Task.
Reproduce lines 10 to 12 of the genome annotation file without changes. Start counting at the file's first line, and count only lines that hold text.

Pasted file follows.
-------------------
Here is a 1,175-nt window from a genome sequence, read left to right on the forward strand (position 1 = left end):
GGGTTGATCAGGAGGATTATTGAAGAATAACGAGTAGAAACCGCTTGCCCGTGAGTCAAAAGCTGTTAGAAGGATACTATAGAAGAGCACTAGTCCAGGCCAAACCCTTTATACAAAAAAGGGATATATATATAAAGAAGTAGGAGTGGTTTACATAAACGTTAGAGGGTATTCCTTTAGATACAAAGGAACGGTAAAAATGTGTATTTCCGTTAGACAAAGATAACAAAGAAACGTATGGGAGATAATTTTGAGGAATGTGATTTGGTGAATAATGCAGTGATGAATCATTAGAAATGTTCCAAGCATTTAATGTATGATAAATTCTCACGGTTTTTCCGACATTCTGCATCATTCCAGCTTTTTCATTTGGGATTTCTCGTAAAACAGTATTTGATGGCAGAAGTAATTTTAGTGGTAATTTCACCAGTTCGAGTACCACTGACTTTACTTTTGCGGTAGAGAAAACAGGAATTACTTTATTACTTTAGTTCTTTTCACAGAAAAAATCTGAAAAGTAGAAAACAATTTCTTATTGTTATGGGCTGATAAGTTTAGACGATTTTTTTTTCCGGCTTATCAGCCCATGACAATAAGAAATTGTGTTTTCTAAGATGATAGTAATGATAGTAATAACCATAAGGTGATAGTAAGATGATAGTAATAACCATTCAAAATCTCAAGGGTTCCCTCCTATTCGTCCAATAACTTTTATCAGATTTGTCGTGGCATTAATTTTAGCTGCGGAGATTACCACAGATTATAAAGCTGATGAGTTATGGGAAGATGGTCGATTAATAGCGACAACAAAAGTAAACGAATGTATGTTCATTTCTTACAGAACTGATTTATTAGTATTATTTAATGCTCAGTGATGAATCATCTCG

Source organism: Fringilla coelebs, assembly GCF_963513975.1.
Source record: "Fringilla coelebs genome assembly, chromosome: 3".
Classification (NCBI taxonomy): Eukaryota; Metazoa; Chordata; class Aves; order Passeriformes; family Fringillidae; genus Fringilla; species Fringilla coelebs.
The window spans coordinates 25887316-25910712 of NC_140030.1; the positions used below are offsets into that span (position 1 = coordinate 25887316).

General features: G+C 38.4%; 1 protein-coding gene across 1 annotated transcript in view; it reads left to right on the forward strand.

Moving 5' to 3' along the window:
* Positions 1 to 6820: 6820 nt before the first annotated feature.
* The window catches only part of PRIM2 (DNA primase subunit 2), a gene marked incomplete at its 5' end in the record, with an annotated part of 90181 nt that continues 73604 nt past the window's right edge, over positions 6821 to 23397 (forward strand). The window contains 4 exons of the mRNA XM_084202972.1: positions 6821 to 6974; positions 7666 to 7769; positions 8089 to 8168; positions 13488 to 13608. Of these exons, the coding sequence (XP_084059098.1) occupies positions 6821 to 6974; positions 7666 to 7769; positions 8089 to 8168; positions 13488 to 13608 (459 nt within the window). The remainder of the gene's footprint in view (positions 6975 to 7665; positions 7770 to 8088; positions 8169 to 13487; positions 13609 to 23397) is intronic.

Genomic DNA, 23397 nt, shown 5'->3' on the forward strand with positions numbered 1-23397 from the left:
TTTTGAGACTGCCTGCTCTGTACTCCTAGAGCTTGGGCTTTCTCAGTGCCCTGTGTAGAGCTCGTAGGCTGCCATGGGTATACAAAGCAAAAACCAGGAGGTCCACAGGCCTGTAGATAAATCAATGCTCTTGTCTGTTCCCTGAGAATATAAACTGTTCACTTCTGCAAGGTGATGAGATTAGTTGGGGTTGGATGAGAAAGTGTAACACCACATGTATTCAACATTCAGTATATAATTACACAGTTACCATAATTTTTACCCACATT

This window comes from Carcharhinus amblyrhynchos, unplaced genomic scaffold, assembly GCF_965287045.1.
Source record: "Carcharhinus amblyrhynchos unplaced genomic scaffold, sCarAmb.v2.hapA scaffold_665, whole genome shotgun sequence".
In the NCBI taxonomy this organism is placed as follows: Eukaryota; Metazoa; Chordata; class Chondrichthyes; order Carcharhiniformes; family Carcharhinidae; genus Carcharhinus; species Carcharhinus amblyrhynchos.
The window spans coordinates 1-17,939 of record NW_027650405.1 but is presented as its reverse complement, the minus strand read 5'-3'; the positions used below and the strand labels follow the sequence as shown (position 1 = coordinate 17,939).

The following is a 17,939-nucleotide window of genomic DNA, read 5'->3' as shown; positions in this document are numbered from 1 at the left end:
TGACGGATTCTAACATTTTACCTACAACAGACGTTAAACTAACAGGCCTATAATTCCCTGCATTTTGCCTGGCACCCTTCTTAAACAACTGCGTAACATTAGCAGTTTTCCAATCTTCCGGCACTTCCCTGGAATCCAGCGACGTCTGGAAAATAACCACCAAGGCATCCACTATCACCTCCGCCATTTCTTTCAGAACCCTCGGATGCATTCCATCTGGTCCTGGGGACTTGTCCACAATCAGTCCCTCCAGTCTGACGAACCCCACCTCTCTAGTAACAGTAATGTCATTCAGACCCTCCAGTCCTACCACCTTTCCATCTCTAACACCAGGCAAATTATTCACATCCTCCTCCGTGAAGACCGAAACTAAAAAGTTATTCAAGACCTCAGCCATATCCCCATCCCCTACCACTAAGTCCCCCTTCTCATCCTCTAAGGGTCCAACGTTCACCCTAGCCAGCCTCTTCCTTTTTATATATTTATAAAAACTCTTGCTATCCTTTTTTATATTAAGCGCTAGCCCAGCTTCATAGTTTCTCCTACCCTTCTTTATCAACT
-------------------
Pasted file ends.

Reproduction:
* The window catches only part of PRIM2 (DNA primase subunit 2), a gene marked incomplete at its 5' end in the record, with an annotated part of 90181 nt that continues 73604 nt past the window's right edge, over positions 6821 to 23397 (forward strand). The window contains 4 exons of the mRNA XM_084202972.1: positions 6821 to 6974; positions 7666 to 7769; positions 8089 to 8168; positions 13488 to 13608. Of these exons, the coding sequence (XP_084059098.1) occupies positions 6821 to 6974; positions 7666 to 7769; positions 8089 to 8168; positions 13488 to 13608 (459 nt within the window). The remainder of the gene's footprint in view (positions 6975 to 7665; positions 7770 to 8088; positions 8169 to 13487; positions 13609 to 23397) is intronic.

Genomic DNA, 23397 nt, shown 5'->3' on the forward strand with positions numbered 1-23397 from the left:
TTTTGAGACTGCCTGCTCTGTACTCCTAGAGCTTGGGCTTTCTCAGTGCCCTGTGTAGAGCTCGTAGGCTGCCATGGGTATACAAAGCAAAAACCAGGAGGTCCACAGGCCTGTAGATAAATCAATGCTCTTGTCTGTTCCCTGAGAATATAAACTGTTCACTTCTGCAAGGTGATGAGATTAGTTGGGGTTGGATGAGAAAGTGTAACACCACATGTATTCAACATTCAGTATATAATTACACAGTTACCATAATTTTTACCCACATT